Keywords: Entry Strategies, Uncertainty, Partnership, Firm
    JEL: L21 L3 J54 G13
    Date: 2007–09
    URL: http://d.repec.org/n?u=RePEc:pad:wpaper:0049&r=ind
  5. By: Barros, Pedro Pita; Clougherty, Joseph A; Seldeslachts, Jo
    Abstract: Antitrust policy involves not just the regulation of anti-competitive behavior, but also an important deterrence effect. Neither scholars nor policymakers have fully researched the deterrence effects of merger policy tools, as they have been unable to empirically measure these effects. We consider the ability of different antitrust actions – Prohibitions, Remedies, and Monitorings – to deter firms from engaging in mergers. We employ cross-jurisdiction/pan-time data on merger policy to empirically estimate the impact of antitrust actions on future merger frequencies. We find merger prohibitions to lead to decreased merger notifications in subsequent periods, and remedies to weakly increase future merger notifications: in other words, prohibitions involve a deterrence effect but remedies do not.
    Keywords: antitrust; deterrence; merger policy; remedies
    JEL: K21 L40 L49
    Date: 2007–08
    URL: http://d.repec.org/n?u=RePEc:cpr:ceprdp:6437&r=ind
  6. By: Elena Cefis; Anna Sabidussi; Hans Schenk
    Abstract: We investigate the effects of M&A on innovation in the specific context of potential or realized market dominance. Authorities are challenged by balancing both detrimental and beneficial effects of mergers on innovation, especially when a merger threatens to result in market dominance, while firms would wish to uncover all the potential benefits arising from M&A. The effects of M&As on innovation have been tested on a panel dataset, constructed from the Dutch Community Innovation Survey and the Dutch Business Register, including around 1000 manufacturing companies. We have adopted a comprehensive approach, taking into consideration three dimensions of innovation: innovation inputs, innovation outputs and efficiency. The results show that M&As performed in the previous 3-5 years have a positive and significant effect on innovation except R&D expenses and innovation efficiencies. The results also suggest that technological regimes are critical to understanding the patterns of innovation.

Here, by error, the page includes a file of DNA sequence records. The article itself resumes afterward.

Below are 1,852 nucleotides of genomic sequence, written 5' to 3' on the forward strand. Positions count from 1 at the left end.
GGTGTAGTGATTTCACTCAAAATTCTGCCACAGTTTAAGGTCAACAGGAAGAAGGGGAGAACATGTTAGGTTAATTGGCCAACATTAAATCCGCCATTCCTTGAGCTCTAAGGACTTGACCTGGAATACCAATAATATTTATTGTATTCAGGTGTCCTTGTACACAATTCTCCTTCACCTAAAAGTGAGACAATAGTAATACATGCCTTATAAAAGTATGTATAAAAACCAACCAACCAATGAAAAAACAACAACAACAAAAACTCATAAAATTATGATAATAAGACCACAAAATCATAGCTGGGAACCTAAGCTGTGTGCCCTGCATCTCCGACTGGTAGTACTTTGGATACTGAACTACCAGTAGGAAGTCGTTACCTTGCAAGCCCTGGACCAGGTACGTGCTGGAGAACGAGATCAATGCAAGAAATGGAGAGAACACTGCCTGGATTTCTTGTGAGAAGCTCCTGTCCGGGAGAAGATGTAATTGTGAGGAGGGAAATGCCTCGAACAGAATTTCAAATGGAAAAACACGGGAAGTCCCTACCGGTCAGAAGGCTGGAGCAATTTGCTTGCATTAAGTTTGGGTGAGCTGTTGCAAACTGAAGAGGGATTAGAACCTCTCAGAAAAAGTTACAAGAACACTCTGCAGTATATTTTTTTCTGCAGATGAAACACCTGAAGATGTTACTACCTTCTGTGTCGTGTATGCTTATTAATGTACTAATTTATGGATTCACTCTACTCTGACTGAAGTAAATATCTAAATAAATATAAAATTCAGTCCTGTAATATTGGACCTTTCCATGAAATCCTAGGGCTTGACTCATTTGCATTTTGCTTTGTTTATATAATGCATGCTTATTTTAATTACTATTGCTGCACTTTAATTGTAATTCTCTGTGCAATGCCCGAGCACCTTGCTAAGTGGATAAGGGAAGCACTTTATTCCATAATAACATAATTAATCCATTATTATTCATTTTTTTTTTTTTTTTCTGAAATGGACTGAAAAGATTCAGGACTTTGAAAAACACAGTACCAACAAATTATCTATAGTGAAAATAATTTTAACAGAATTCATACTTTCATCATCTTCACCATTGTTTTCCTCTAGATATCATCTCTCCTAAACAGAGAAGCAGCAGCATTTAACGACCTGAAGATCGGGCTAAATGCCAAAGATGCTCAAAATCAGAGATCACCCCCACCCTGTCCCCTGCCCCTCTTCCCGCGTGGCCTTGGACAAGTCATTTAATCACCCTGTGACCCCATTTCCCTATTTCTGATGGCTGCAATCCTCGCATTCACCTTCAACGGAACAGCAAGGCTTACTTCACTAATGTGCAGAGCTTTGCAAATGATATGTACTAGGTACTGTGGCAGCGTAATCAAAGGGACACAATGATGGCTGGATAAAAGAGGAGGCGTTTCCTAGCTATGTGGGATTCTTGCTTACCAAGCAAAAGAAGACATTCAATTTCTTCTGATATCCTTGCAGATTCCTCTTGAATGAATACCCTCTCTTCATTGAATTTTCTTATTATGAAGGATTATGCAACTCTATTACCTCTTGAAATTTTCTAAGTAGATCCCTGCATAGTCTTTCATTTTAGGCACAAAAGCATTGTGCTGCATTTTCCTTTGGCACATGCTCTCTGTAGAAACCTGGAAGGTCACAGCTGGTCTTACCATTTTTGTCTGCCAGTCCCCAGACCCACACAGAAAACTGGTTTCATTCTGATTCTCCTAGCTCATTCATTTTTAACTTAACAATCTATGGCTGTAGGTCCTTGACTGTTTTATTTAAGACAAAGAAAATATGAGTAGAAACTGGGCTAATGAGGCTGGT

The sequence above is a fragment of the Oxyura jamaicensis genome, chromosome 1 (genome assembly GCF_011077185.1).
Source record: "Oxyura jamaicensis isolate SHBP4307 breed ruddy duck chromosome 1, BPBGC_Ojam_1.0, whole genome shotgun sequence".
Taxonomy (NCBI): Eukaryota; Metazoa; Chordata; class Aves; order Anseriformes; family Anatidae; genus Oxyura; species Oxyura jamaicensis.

Keywords: Mergers and Acquisitions, Innovation, Market Dominance
    JEL: C14 D21 L11 L25
    Date: 2007–09
    URL: http://d.repec.org/n?u=RePEc:use:tkiwps:0720&r=ind
  7. By: Elena Cefis; Mark Grondsma; Anna Sabidussi; Hans Schenk
    Abstract: Changes in the world’s economies and discussions in the literature about the growing importance of innovation to firms have given rise to a demand for expanding the analysis of merger policy. The present study focuses on the different criteria used to assess the impact of M&A activities on innovation. The analysis is both theoretical and empirical. From a theoretical perspective, two main approaches are discussed: the efficiency defence approach, adopted in Europe, and the innovation markets doctrine as developed in the United States. The present paper contributes to the literature by suggesting that an integration of the two approaches would significantly improve M&A assessment. On the empirical side, two cases that have been scrutinised by both the European Commission and the U.S. Federal Trade Commission are discussed. The results show the relevance of the different approaches used when dealing with innovation in the assessment of mergers.
    Keywords: Mergers and Acquisitions, Innovation, Efficiency Defence
    JEL: C14 D21 L11 L25
    Date: 2007–09
    URL: http://d.repec.org/n?u=RePEc:use:tkiwps:0721&r=ind